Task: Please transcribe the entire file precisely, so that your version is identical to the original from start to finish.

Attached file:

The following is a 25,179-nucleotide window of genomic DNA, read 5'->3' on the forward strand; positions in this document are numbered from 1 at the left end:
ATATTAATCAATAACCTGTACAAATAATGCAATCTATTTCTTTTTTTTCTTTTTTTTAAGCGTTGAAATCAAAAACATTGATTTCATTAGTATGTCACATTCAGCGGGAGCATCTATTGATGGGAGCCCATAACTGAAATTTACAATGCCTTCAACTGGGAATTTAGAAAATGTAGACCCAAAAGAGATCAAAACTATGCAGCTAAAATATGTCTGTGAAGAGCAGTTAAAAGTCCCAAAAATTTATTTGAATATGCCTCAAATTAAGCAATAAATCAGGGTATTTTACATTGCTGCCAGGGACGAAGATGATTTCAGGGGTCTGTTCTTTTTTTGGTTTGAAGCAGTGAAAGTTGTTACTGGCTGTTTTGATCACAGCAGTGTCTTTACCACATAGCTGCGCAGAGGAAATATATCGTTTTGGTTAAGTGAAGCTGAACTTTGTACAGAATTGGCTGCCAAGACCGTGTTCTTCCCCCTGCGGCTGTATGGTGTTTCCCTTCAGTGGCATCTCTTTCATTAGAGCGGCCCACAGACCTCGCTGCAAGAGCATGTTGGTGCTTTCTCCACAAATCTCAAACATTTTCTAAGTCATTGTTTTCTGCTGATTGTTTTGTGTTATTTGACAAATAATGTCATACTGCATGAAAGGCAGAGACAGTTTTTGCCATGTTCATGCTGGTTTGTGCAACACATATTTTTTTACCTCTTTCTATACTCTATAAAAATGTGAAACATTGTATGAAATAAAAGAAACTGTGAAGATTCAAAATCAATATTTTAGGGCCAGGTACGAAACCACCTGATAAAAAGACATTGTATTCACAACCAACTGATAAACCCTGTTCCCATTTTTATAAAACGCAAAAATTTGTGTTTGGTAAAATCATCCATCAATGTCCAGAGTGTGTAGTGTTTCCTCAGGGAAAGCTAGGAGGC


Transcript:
The following is a 25,179-nucleotide window of genomic DNA, read 5'->3' on the forward strand; positions in this document are numbered from 1 at the left end:
ATATTAATCAATAACCTGTACAAATAATGCAATCTATTTCTTTTTTTTCTTTTTTTTAAGCGTTGAAATCAAAAACATTGATTTCATTAGTATGTCACATTCAGCGGGAGCATCTATTGATGGGAGCCCATAACTGAAATTTACAATGCCTTCAACTGGGAATTTAGAAAATGTAGACCCAAAAGAGATCAAAACTATGCAGCTAAAATATGTCTGTGAAGAGCAGTTAAAAGTCCCAAAAATTTATTTGAATATGCCTCAAATTAAGCAATAAATCAGGGTATTTTACATTGCTGCCAGGGACGAAGATGATTTCAGGGGTCTGTTCTTTTTTTGGTTTGAAGCAGTGAAAGTTGTTACTGGCTGTTTTGATCACAGCAGTGTCTTTACCACATAGCTGCGCAGAGGAAATATATCGTTTTGGTTAAGTGAAGCTGAACTTTGTACAGAATTGGCTGCCAAGACCGTGTTCTTCCCCCTGCGGCTGTATGGTGTTTCCCTTCAGTGGCATCTCTTTCATTAGAGCGGCCCACAGACCTCGCTGCAAGAGCATGTTGGTGCTTTCTCCACAAATCTCAAACATTTTCTAAGTCATTGTTTTCTGCTGATTGTTTTGTGTTATTTGACAAATAATGTCATACTGCATGAAAGGCAGAGACAGTTTTTGCCATGTTCATGCTGGTTTGTGCAACACATATTTTTTTACCTCTTTCTATACTCTATAAAAATGTGAAACATTGTATGAAATAAAAGAAACTGTGAAGATTCAAAATCAATATTTTAGGGCCAGGTACGAAACCACCTGATAAAAAGACATTGTATTCACAACCAACTGATAAACCCTGTTCCCATTTTTATAAAACGCAAAAATTTGTGTTTGGTAAAATCATCCATCAATGTCCAGAGTGTGTAGTGTTTCCTCAGGGAAAGCTAGGAGGC